Reading IP address given via DHCP
lloyd_brown at byu.edu
Fri Sep 27 10:43:59 MDT 2013
Like so many things, it depends on your situation. 1GbE (and to a
lesser extent 10GbE and 40GbE) still have higher latencies over iSCSI
than a local disk (I don't personally know much about FCOE). If you can
tolerate those latencies, it's fine. If you need the low latency
behavior, you still need to look at direct-attach (eg. SAS), or SAN
(mostly FC today).
As an aside, we're hearing rumblings at work from some of our vendors
about Infiniband making a play in the enterprise SAN market, competing
with FC. We use it mostly for low latency inter-process communication,
but it can also do storage traffic (via SRP or iSER). And since we're
talking 56 Gb/s today, with 100+ coming soon, and one-way latencies
easily under 5 us (depending on payload size, of course), it's pretty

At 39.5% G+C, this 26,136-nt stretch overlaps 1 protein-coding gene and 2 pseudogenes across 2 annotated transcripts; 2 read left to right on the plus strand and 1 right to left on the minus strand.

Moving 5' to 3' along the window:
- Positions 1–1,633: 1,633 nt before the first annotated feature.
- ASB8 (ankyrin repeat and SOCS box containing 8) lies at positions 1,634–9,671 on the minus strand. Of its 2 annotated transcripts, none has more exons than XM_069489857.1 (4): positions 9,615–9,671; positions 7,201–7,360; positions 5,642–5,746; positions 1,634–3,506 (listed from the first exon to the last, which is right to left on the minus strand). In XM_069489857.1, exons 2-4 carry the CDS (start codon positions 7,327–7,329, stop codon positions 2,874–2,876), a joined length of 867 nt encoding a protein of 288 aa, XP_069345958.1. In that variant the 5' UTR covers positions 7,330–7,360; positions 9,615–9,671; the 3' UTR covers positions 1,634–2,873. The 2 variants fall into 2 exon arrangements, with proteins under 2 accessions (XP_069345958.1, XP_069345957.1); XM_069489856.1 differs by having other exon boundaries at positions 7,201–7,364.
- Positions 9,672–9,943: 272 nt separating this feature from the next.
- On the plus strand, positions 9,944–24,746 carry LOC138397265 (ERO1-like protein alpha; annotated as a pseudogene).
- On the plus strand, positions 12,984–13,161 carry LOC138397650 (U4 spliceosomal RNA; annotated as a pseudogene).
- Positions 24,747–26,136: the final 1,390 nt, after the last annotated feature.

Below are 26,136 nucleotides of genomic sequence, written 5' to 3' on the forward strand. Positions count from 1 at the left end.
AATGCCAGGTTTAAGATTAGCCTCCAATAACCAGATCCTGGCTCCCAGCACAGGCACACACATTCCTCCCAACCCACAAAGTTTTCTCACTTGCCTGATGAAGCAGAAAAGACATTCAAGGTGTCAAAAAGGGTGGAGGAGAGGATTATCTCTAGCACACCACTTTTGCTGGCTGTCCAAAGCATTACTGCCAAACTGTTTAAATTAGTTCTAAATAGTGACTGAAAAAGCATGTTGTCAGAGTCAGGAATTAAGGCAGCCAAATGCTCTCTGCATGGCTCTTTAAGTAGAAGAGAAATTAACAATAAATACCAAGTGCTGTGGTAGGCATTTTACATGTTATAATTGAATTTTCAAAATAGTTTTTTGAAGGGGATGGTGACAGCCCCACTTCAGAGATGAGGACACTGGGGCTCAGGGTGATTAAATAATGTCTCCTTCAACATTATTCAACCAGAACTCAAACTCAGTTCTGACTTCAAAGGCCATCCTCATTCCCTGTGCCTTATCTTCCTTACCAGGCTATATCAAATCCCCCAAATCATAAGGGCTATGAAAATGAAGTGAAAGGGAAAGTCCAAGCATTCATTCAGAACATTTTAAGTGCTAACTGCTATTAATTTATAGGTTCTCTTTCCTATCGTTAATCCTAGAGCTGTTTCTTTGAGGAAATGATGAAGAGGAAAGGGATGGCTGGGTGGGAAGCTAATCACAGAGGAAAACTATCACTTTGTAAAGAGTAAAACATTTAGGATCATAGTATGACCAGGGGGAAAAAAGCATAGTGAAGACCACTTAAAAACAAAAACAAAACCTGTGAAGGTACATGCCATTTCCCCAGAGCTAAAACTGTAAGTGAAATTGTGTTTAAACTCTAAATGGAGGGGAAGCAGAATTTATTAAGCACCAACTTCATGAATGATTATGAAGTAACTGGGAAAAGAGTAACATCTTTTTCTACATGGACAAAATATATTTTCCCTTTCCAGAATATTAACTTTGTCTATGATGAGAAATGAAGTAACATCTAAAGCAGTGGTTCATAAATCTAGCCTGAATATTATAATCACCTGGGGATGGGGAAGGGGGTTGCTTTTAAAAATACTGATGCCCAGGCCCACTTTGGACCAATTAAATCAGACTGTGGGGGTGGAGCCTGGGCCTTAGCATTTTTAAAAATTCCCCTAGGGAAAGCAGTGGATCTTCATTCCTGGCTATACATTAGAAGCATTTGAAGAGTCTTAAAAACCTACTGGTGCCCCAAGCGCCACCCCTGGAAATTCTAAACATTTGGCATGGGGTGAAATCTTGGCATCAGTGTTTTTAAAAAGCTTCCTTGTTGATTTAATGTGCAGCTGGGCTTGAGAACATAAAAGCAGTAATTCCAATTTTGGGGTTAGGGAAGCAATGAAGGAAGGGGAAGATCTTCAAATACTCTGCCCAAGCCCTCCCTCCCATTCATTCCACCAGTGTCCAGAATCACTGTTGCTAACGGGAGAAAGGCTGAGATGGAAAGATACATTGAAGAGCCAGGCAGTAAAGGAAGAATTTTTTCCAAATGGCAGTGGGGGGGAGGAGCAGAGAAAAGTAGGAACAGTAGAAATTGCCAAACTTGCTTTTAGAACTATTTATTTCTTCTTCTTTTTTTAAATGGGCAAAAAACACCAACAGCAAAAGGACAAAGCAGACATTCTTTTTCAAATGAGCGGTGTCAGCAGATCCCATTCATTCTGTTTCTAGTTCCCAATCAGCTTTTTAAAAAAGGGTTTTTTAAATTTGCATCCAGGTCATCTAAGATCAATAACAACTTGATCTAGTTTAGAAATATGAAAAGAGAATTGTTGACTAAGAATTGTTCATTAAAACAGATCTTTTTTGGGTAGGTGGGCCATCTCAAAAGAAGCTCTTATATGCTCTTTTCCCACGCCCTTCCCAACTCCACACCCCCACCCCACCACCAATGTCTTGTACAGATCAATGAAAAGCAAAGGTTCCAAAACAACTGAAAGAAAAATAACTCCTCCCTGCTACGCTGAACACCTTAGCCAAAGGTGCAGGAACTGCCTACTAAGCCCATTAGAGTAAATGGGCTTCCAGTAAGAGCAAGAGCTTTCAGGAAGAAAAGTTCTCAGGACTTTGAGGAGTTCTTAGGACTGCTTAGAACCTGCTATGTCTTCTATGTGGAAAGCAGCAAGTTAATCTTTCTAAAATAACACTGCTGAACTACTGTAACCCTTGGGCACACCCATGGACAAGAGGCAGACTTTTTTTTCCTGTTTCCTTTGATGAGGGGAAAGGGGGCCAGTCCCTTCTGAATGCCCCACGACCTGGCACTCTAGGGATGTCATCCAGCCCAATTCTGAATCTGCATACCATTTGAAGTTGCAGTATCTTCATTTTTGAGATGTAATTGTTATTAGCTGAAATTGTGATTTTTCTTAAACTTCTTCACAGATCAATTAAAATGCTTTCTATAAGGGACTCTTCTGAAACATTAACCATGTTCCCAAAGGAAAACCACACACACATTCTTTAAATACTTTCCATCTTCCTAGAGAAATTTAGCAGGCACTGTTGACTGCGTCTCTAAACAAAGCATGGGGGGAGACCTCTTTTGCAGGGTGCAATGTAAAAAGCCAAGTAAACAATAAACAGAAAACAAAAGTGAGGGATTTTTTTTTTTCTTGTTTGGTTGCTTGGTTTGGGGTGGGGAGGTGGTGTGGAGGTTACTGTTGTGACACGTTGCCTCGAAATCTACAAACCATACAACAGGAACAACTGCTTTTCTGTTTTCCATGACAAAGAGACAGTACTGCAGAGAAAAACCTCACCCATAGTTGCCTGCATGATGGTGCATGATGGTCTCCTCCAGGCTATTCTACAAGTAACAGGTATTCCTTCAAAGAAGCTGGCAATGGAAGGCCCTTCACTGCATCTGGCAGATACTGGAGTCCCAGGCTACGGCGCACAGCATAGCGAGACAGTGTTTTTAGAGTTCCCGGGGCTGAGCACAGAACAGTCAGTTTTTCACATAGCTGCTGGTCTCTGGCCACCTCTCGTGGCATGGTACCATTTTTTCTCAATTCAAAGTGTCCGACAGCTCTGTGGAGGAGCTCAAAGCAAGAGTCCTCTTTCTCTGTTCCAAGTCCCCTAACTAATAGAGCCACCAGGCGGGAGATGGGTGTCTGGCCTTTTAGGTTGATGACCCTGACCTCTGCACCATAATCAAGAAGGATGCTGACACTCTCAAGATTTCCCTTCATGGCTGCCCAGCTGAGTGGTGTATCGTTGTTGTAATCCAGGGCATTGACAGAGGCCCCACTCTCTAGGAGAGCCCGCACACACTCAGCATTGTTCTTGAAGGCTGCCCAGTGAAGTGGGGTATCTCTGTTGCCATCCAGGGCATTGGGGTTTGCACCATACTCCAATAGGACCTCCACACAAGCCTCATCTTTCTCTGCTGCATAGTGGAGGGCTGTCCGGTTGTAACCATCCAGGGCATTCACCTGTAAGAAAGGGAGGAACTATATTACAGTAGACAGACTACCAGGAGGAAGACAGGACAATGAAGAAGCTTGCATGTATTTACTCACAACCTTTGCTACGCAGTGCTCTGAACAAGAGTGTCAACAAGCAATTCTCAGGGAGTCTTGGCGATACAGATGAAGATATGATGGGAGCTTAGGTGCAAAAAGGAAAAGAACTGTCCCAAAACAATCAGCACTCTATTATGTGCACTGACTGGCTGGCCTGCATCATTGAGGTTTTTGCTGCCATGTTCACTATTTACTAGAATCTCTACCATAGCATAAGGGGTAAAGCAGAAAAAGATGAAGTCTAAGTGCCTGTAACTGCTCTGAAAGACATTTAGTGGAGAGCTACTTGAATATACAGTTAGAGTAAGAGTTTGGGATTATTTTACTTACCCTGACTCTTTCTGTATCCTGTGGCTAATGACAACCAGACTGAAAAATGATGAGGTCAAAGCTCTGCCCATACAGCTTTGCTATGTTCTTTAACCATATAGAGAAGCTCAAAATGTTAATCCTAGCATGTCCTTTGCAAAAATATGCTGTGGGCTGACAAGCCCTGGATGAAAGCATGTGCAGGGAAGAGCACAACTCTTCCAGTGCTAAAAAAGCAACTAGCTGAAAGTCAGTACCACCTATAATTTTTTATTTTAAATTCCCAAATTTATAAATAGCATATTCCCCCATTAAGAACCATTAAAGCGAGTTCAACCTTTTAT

But especially for a home-scale solution, I agree with you. 1GbE and
iSCSI is a pretty nice and cheap solution. Been meaning to do that one
of these days. I'm not certain the pros/cons of iSCSI for Linux/BSD
installs, vs an NFSroot solution, though.
Fulton Supercomputing Lab
Brigham Young University
On 09/27/2013 10:32 AM, John Nielsen wrote:
> FCOE and iSCSI are both technologies that blur the line between SAN and NAS. The allow one host to access a disk or volume on another host as if it were directly connected. Fibre Channel is a traditional SAN technology that required a dedicated (and expensive) network. I only used it a few years ago and 4Gbps was considered shiny. Now with 1Gbps Ethernet practically free and 10Gbps Ethernet available it makes less sense to have a dedicated SAN network.
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